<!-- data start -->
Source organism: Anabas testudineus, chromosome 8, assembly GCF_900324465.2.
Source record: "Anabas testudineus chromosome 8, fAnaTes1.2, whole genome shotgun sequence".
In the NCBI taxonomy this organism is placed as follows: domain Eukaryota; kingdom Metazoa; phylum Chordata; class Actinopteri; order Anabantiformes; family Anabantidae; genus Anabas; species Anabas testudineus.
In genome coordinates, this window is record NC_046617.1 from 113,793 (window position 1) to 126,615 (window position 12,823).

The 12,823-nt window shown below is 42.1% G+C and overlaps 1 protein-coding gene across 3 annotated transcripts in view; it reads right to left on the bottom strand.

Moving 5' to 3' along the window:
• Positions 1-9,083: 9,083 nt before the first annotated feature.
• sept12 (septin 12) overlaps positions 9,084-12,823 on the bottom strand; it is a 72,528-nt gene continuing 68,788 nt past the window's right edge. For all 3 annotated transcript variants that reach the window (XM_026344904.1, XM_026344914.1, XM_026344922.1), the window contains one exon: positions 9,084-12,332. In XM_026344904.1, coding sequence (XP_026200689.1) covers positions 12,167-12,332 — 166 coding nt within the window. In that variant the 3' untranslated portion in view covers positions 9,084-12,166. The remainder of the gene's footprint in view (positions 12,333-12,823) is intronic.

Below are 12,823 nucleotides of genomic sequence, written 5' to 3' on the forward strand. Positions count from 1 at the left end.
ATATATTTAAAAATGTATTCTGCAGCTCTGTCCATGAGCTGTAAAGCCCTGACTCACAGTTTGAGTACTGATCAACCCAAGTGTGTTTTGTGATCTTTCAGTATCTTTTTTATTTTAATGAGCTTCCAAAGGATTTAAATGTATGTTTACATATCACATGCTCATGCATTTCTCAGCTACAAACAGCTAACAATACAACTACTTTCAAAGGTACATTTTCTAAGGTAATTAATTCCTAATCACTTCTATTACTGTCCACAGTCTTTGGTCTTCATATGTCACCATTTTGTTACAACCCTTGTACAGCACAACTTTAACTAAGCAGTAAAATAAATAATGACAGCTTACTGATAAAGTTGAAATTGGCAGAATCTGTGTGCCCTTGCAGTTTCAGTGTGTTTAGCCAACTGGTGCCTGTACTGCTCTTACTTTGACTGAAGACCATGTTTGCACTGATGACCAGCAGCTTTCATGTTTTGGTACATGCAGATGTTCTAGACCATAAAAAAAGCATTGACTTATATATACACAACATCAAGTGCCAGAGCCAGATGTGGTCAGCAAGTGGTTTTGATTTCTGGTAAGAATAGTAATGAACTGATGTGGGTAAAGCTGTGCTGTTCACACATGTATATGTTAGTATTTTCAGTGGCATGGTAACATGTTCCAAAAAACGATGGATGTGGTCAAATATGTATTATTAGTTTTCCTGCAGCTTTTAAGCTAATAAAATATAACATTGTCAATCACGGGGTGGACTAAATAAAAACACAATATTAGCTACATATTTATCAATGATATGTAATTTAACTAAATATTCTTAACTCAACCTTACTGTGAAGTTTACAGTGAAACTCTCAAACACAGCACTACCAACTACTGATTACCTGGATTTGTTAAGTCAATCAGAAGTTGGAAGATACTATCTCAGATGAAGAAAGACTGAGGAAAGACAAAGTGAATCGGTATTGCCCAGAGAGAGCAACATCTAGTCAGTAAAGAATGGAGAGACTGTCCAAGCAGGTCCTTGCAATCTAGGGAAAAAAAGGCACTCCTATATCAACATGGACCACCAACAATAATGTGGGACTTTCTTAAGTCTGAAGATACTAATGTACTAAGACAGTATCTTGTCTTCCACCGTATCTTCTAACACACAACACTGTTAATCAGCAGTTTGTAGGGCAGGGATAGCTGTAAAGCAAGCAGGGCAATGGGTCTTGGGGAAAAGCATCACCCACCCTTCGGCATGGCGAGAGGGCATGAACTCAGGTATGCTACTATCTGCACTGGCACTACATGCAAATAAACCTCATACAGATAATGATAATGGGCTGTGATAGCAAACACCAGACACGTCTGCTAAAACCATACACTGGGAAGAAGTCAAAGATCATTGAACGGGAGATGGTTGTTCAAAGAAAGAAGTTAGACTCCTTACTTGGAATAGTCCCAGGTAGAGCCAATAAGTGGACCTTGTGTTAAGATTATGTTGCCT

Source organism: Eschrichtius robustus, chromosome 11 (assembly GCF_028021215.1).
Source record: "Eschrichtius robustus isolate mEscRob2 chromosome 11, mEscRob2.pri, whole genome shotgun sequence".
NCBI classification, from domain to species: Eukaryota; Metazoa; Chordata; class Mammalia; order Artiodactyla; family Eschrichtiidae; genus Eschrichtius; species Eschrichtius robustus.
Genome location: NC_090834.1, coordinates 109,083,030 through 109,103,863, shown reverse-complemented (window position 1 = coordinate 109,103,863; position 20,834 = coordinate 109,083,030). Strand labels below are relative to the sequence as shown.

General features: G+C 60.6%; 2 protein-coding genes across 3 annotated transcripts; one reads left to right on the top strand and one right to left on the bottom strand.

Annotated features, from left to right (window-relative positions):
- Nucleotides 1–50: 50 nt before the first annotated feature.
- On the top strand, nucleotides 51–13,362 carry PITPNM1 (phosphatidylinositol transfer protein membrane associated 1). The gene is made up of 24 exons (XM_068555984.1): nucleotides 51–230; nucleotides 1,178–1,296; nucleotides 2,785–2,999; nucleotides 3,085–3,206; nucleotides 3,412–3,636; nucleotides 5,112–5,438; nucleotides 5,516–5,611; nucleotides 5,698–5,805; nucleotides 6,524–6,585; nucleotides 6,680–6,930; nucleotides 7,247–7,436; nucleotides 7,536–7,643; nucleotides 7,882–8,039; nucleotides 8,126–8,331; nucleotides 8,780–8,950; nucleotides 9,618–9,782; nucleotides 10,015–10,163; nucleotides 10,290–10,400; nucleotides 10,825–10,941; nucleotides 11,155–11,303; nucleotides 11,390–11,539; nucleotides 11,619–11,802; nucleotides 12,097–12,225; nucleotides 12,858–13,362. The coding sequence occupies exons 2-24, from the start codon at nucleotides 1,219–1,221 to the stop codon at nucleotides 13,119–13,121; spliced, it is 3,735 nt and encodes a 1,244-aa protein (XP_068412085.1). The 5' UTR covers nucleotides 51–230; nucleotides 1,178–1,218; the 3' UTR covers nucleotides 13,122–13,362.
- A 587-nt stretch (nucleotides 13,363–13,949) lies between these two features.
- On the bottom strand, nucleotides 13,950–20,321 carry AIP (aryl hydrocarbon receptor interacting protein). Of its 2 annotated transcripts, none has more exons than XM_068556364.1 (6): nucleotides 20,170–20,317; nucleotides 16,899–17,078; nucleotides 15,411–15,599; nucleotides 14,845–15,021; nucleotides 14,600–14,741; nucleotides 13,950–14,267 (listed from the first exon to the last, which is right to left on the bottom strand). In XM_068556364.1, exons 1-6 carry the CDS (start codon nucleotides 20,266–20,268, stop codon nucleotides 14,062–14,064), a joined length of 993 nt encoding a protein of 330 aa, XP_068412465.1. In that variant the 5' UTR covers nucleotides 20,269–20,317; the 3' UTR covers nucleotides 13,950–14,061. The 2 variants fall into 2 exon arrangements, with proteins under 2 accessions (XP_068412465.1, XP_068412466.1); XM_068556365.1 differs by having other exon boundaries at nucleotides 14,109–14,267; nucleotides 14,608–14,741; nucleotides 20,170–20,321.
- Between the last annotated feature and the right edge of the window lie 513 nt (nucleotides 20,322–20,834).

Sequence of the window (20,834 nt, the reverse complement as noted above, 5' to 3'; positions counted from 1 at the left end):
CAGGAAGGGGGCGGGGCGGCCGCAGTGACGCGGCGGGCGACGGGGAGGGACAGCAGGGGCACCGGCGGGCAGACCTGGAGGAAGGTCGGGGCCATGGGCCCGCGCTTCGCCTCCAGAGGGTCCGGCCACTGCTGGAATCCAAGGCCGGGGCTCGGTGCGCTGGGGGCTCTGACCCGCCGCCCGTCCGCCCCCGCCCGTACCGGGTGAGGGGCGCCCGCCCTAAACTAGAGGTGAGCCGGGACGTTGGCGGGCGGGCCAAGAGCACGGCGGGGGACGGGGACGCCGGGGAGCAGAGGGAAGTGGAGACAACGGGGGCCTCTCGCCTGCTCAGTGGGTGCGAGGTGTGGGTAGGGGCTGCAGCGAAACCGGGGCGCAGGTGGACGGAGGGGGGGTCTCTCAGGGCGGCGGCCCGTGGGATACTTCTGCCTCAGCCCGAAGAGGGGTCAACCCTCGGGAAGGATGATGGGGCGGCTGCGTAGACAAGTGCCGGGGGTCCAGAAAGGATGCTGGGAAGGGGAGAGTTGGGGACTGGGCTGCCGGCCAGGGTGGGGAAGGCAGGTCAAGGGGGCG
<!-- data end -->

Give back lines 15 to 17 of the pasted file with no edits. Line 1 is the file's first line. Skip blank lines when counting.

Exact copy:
General features: G+C 60.6%; 2 protein-coding genes across 3 annotated transcripts; one reads left to right on the top strand and one right to left on the bottom strand.

Annotated features, from left to right (window-relative positions):
- Nucleotides 1–50: 50 nt before the first annotated feature.